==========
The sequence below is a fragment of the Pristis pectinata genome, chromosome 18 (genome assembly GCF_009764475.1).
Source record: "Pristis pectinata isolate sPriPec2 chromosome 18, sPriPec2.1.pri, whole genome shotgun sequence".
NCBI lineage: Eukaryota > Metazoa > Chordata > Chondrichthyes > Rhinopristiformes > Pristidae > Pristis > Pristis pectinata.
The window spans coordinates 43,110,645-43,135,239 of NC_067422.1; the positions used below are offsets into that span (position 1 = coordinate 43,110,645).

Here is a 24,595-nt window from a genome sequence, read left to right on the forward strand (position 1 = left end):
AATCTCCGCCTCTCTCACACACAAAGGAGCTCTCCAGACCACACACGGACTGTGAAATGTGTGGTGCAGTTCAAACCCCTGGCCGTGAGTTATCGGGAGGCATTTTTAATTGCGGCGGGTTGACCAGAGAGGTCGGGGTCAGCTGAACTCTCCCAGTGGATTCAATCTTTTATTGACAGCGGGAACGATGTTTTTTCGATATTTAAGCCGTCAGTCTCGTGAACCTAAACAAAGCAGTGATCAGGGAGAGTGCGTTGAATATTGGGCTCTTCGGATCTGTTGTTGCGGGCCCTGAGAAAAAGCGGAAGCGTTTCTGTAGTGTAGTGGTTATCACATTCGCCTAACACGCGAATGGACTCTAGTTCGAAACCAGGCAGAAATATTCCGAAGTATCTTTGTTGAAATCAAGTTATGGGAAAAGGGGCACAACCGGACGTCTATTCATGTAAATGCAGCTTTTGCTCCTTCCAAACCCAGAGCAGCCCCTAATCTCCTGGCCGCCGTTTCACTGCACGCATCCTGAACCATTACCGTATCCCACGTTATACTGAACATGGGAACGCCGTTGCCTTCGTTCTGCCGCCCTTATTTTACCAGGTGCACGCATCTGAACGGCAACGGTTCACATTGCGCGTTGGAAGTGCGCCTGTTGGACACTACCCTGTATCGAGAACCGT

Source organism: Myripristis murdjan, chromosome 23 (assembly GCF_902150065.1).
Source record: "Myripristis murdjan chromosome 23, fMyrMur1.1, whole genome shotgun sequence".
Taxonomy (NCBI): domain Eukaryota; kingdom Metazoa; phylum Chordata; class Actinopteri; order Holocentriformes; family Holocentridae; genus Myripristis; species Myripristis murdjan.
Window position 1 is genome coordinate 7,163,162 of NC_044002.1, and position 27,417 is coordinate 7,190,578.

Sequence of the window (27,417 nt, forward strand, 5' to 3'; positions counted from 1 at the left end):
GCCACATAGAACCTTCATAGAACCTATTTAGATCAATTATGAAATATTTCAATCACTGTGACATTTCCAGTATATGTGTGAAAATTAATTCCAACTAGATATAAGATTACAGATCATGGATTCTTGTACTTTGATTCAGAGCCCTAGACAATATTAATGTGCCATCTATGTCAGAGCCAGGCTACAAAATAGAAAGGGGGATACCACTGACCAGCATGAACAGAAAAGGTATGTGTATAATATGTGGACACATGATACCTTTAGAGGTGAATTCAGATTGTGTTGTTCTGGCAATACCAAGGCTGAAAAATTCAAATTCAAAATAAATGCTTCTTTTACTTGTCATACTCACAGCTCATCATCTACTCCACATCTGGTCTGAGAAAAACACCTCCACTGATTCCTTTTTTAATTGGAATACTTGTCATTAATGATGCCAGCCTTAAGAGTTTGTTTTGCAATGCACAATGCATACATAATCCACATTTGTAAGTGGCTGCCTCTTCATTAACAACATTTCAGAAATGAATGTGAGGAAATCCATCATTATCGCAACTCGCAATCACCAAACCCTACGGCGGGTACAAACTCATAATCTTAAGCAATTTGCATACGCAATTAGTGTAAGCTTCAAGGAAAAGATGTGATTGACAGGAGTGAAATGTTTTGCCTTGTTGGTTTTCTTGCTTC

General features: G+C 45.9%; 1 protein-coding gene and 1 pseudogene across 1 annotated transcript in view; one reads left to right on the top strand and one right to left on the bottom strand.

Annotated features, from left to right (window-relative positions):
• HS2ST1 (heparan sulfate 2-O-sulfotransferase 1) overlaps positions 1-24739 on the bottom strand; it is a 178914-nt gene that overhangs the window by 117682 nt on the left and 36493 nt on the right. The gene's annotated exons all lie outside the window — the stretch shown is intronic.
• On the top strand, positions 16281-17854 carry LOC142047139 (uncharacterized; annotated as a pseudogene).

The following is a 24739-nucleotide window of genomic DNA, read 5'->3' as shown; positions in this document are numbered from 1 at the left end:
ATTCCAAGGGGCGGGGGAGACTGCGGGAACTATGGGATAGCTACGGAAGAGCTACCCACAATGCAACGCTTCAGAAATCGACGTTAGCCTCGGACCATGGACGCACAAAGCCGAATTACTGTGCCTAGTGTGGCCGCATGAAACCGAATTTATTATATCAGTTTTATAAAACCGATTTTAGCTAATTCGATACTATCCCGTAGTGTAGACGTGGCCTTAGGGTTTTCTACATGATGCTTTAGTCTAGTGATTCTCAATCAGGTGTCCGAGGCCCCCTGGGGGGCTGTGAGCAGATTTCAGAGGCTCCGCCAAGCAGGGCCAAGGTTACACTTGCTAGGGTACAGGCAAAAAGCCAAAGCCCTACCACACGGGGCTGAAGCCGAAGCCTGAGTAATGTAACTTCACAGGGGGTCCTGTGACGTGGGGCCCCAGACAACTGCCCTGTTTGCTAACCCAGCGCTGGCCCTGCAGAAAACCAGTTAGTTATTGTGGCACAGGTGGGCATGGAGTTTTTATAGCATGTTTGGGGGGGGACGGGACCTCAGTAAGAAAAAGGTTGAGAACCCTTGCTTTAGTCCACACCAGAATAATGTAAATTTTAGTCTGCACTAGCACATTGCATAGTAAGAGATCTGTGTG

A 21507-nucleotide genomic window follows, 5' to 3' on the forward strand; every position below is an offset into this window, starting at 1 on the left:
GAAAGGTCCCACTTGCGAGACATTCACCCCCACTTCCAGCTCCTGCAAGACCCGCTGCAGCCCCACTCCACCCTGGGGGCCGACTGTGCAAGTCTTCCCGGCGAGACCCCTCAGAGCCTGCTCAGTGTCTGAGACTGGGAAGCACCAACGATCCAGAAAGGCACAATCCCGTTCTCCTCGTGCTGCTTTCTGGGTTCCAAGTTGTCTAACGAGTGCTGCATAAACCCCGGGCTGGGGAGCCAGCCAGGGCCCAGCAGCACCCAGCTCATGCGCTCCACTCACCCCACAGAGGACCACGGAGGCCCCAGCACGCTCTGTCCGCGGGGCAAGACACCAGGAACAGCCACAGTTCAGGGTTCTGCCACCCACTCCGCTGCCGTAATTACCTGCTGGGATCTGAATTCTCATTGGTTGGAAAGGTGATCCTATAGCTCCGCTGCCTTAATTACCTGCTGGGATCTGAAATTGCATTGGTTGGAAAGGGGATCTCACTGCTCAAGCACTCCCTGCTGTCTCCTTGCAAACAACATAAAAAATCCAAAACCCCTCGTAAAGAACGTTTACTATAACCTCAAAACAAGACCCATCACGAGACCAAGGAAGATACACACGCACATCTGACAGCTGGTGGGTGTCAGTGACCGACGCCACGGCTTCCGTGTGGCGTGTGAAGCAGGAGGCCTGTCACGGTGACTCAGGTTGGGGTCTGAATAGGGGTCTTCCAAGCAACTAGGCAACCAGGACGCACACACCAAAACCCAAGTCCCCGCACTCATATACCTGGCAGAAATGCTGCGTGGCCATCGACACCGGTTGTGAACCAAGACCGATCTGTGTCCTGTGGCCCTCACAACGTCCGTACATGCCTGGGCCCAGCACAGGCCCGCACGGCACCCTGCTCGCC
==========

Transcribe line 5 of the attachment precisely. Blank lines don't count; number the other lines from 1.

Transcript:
Here is a 24,595-nt window from a genome sequence, read left to right on the forward strand (position 1 = left end):